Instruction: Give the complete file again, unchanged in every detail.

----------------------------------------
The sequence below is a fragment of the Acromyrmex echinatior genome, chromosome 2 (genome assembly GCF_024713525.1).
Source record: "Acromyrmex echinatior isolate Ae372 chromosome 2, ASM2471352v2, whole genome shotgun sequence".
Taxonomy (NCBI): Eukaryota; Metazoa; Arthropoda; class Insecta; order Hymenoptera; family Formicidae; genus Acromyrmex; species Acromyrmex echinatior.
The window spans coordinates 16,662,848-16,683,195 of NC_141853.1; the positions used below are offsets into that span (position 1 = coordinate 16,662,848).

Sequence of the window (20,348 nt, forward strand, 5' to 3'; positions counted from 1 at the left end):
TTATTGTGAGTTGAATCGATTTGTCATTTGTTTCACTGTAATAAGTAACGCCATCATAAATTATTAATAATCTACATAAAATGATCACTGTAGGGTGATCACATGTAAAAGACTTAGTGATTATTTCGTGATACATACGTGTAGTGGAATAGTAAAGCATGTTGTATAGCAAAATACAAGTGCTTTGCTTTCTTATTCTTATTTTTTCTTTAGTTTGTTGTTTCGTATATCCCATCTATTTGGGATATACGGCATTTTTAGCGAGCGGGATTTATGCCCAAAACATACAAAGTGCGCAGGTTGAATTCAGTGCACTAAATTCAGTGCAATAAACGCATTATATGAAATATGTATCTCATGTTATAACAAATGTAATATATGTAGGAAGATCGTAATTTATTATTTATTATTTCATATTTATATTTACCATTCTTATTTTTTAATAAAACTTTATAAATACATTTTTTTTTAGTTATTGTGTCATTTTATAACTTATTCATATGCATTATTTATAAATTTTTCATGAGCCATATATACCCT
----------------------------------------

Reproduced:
The sequence below is a fragment of the Acromyrmex echinatior genome, chromosome 2 (genome assembly GCF_024713525.1).
Source record: "Acromyrmex echinatior isolate Ae372 chromosome 2, ASM2471352v2, whole genome shotgun sequence".
Taxonomy (NCBI): Eukaryota; Metazoa; Arthropoda; class Insecta; order Hymenoptera; family Formicidae; genus Acromyrmex; species Acromyrmex echinatior.
The window spans coordinates 16,662,848-16,683,195 of NC_141853.1; the positions used below are offsets into that span (position 1 = coordinate 16,662,848).

Sequence of the window (20,348 nt, forward strand, 5' to 3'; positions counted from 1 at the left end):
TTATTGTGAGTTGAATCGATTTGTCATTTGTTTCACTGTAATAAGTAACGCCATCATAAATTATTAATAATCTACATAAAATGATCACTGTAGGGTGATCACATGTAAAAGACTTAGTGATTATTTCGTGATACATACGTGTAGTGGAATAGTAAAGCATGTTGTATAGCAAAATACAAGTGCTTTGCTTTCTTATTCTTATTTTTTCTTTAGTTTGTTGTTTCGTATATCCCATCTATTTGGGATATACGGCATTTTTAGCGAGCGGGATTTATGCCCAAAACATACAAAGTGCGCAGGTTGAATTCAGTGCACTAAATTCAGTGCAATAAACGCATTATATGAAATATGTATCTCATGTTATAACAAATGTAATATATGTAGGAAGATCGTAATTTATTATTTATTATTTCATATTTATATTTACCATTCTTATTTTTTAATAAAACTTTATAAATACATTTTTTTTTAGTTATTGTGTCATTTTATAACTTATTCATATGCATTATTTATAAATTTTTCATGAGCCATATATACCCT